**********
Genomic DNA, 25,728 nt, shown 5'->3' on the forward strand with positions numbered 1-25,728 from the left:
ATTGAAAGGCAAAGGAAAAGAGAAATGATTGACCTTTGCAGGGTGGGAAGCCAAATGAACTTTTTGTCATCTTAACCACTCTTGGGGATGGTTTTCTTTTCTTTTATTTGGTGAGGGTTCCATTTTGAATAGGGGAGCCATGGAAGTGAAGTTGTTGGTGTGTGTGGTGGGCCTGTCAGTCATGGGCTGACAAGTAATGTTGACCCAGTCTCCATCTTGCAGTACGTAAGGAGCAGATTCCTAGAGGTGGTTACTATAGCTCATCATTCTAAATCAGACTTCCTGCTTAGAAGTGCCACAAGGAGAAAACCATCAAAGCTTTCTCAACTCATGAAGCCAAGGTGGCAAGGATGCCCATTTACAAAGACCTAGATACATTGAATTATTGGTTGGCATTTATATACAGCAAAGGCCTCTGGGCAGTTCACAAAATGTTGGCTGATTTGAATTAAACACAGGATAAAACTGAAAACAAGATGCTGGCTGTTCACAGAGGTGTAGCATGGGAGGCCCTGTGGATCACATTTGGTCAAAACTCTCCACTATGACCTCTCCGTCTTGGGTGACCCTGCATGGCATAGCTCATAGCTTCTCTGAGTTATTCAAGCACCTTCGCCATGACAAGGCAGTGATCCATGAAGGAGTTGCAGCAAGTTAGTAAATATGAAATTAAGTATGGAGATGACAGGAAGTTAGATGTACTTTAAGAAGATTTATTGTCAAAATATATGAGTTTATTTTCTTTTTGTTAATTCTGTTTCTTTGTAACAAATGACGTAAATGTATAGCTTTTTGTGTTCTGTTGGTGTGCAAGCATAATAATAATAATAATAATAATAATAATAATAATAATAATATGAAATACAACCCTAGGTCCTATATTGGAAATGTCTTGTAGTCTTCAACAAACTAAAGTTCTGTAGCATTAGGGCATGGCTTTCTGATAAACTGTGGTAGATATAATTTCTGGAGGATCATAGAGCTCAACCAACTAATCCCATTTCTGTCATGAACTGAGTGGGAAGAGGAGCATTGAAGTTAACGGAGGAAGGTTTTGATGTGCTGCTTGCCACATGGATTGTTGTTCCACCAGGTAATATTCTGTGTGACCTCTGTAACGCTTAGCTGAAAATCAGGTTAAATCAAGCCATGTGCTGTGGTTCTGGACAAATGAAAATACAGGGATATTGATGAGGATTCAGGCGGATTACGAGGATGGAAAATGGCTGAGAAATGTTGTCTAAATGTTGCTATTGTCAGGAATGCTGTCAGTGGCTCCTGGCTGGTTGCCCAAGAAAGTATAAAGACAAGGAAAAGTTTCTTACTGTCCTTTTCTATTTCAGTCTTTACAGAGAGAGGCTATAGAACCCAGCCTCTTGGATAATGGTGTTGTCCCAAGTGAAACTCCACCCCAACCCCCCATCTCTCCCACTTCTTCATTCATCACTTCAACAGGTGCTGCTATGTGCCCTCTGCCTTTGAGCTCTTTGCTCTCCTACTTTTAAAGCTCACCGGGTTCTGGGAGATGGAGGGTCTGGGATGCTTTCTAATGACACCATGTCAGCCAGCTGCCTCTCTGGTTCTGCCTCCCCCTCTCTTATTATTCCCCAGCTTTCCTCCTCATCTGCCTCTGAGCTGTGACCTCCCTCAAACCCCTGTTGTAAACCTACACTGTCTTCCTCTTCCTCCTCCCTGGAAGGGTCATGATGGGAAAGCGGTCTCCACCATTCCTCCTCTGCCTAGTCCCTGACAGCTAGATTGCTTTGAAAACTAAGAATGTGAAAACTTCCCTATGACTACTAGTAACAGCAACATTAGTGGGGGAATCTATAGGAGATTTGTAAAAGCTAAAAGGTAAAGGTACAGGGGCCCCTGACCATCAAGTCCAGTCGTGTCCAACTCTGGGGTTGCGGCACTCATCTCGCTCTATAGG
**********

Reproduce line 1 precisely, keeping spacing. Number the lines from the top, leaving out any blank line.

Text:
Genomic DNA, 25,728 nt, shown 5'->3' on the forward strand with positions numbered 1-25,728 from the left: